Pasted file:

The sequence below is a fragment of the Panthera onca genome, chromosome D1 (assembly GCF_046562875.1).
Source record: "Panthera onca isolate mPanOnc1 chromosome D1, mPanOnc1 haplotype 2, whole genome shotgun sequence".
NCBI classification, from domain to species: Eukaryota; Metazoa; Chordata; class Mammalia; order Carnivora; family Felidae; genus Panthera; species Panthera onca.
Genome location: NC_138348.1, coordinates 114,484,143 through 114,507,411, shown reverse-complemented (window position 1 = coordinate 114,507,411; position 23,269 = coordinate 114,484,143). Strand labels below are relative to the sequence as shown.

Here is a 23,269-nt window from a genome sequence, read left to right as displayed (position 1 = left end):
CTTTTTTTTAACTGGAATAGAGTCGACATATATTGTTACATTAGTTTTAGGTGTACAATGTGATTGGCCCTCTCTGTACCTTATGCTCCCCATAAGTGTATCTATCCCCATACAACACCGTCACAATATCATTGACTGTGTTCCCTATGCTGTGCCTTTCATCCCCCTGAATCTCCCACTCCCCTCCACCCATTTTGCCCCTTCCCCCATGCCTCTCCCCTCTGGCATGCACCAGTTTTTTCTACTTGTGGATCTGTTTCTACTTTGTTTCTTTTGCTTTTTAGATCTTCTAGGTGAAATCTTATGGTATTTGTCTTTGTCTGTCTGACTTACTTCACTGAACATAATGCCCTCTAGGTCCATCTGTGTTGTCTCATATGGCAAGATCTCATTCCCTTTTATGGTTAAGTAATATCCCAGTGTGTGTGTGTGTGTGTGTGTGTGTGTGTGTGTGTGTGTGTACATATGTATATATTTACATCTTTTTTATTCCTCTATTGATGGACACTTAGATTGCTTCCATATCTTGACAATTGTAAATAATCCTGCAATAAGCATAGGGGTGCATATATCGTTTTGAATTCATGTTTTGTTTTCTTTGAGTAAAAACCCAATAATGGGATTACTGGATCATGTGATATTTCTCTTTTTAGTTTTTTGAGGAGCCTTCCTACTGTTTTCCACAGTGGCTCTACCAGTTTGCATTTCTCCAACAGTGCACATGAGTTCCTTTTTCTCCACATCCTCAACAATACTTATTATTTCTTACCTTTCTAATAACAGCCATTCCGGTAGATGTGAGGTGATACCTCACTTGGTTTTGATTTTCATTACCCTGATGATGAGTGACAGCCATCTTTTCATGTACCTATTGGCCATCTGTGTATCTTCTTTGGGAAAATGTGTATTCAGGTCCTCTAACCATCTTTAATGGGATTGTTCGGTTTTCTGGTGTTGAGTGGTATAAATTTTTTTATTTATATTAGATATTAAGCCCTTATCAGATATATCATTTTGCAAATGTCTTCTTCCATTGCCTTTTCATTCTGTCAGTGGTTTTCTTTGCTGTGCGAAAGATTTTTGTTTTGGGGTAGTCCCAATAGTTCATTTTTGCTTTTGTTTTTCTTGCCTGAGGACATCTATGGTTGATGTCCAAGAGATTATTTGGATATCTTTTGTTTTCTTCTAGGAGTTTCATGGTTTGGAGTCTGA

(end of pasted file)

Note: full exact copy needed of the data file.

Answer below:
The sequence below is a fragment of the Panthera onca genome, chromosome D1 (assembly GCF_046562875.1).
Source record: "Panthera onca isolate mPanOnc1 chromosome D1, mPanOnc1 haplotype 2, whole genome shotgun sequence".
NCBI classification, from domain to species: Eukaryota; Metazoa; Chordata; class Mammalia; order Carnivora; family Felidae; genus Panthera; species Panthera onca.
Genome location: NC_138348.1, coordinates 114,484,143 through 114,507,411, shown reverse-complemented (window position 1 = coordinate 114,507,411; position 23,269 = coordinate 114,484,143). Strand labels below are relative to the sequence as shown.

Here is a 23,269-nt window from a genome sequence, read left to right as displayed (position 1 = left end):
CTTTTTTTTAACTGGAATAGAGTCGACATATATTGTTACATTAGTTTTAGGTGTACAATGTGATTGGCCCTCTCTGTACCTTATGCTCCCCATAAGTGTATCTATCCCCATACAACACCGTCACAATATCATTGACTGTGTTCCCTATGCTGTGCCTTTCATCCCCCTGAATCTCCCACTCCCCTCCACCCATTTTGCCCCTTCCCCCATGCCTCTCCCCTCTGGCATGCACCAGTTTTTTCTACTTGTGGATCTGTTTCTACTTTGTTTCTTTTGCTTTTTAGATCTTCTAGGTGAAATCTTATGGTATTTGTCTTTGTCTGTCTGACTTACTTCACTGAACATAATGCCCTCTAGGTCCATCTGTGTTGTCTCATATGGCAAGATCTCATTCCCTTTTATGGTTAAGTAATATCCCAGTGTGTGTGTGTGTGTGTGTGTGTGTGTGTGTGTGTGTGTGTACATATGTATATATTTACATCTTTTTTATTCCTCTATTGATGGACACTTAGATTGCTTCCATATCTTGACAATTGTAAATAATCCTGCAATAAGCATAGGGGTGCATATATCGTTTTGAATTCATGTTTTGTTTTCTTTGAGTAAAAACCCAATAATGGGATTACTGGATCATGTGATATTTCTCTTTTTAGTTTTTTGAGGAGCCTTCCTACTGTTTTCCACAGTGGCTCTACCAGTTTGCATTTCTCCAACAGTGCACATGAGTTCCTTTTTCTCCACATCCTCAACAATACTTATTATTTCTTACCTTTCTAATAACAGCCATTCCGGTAGATGTGAGGTGATACCTCACTTGGTTTTGATTTTCATTACCCTGATGATGAGTGACAGCCATCTTTTCATGTACCTATTGGCCATCTGTGTATCTTCTTTGGGAAAATGTGTATTCAGGTCCTCTAACCATCTTTAATGGGATTGTTCGGTTTTCTGGTGTTGAGTGGTATAAATTTTTTTATTTATATTAGATATTAAGCCCTTATCAGATATATCATTTTGCAAATGTCTTCTTCCATTGCCTTTTCATTCTGTCAGTGGTTTTCTTTGCTGTGCGAAAGATTTTTGTTTTGGGGTAGTCCCAATAGTTCATTTTTGCTTTTGTTTTTCTTGCCTGAGGACATCTATGGTTGATGTCCAAGAGATTATTTGGATATCTTTTGTTTTCTTCTAGGAGTTTCATGGTTTGGAGTCTGA